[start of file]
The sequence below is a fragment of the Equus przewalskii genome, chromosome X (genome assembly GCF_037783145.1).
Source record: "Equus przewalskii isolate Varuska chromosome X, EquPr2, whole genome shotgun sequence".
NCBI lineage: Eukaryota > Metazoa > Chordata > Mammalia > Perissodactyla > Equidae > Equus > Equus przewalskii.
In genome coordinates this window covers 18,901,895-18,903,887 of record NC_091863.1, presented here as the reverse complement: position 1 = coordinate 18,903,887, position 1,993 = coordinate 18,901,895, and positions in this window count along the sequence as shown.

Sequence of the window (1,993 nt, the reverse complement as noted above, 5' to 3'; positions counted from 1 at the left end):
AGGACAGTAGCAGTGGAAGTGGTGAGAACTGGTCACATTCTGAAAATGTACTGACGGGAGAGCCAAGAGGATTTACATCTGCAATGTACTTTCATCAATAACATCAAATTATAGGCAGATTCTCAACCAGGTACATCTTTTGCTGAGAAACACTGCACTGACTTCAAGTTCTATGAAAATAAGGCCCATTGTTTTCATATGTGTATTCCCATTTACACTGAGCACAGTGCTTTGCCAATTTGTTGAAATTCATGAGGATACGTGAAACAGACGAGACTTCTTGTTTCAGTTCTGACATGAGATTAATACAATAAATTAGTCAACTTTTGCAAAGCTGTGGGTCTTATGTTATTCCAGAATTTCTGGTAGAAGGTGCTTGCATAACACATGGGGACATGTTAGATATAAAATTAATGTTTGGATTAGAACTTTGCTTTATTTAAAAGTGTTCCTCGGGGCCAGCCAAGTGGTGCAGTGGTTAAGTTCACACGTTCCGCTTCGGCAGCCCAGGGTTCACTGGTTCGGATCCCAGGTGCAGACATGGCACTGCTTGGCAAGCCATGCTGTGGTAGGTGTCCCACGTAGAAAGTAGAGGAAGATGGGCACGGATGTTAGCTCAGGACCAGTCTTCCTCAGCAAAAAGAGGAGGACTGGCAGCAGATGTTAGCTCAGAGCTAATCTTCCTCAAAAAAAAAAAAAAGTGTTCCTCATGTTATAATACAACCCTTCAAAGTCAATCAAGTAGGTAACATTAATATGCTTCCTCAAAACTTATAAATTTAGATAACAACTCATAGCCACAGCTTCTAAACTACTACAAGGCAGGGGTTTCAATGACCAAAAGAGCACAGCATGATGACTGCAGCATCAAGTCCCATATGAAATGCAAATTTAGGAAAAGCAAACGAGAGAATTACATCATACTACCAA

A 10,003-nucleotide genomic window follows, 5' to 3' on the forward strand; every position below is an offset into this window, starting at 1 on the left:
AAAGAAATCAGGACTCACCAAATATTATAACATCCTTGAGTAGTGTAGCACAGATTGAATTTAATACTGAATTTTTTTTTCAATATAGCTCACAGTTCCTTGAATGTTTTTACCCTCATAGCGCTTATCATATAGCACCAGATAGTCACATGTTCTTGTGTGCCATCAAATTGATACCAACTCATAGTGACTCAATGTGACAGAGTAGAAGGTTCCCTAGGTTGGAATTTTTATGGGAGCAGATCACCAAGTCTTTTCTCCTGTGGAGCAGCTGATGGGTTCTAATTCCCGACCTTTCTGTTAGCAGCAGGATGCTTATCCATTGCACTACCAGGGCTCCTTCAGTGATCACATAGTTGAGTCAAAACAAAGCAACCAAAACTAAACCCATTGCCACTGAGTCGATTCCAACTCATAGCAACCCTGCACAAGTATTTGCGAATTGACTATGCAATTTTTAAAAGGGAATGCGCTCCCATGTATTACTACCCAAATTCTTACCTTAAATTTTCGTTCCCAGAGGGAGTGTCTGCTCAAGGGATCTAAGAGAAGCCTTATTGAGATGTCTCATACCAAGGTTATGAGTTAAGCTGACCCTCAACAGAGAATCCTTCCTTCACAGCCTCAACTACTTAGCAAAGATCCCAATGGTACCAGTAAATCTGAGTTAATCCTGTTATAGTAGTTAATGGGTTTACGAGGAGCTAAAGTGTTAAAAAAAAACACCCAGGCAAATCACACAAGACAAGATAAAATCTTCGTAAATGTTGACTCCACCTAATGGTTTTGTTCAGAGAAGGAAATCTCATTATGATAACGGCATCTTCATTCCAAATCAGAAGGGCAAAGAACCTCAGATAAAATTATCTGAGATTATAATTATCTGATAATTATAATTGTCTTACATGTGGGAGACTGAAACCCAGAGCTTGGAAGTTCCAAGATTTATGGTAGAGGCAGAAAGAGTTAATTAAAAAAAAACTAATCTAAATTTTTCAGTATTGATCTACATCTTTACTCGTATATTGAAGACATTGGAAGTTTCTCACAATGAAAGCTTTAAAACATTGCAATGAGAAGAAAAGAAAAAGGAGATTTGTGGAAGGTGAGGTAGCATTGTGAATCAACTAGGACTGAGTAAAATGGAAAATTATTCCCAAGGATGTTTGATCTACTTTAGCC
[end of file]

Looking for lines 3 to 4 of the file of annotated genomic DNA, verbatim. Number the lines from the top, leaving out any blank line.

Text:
NCBI lineage: Eukaryota > Metazoa > Chordata > Mammalia > Perissodactyla > Equidae > Equus > Equus przewalskii.
In genome coordinates this window covers 18,901,895-18,903,887 of record NC_091863.1, presented here as the reverse complement: position 1 = coordinate 18,903,887, position 1,993 = coordinate 18,901,895, and positions in this window count along the sequence as shown.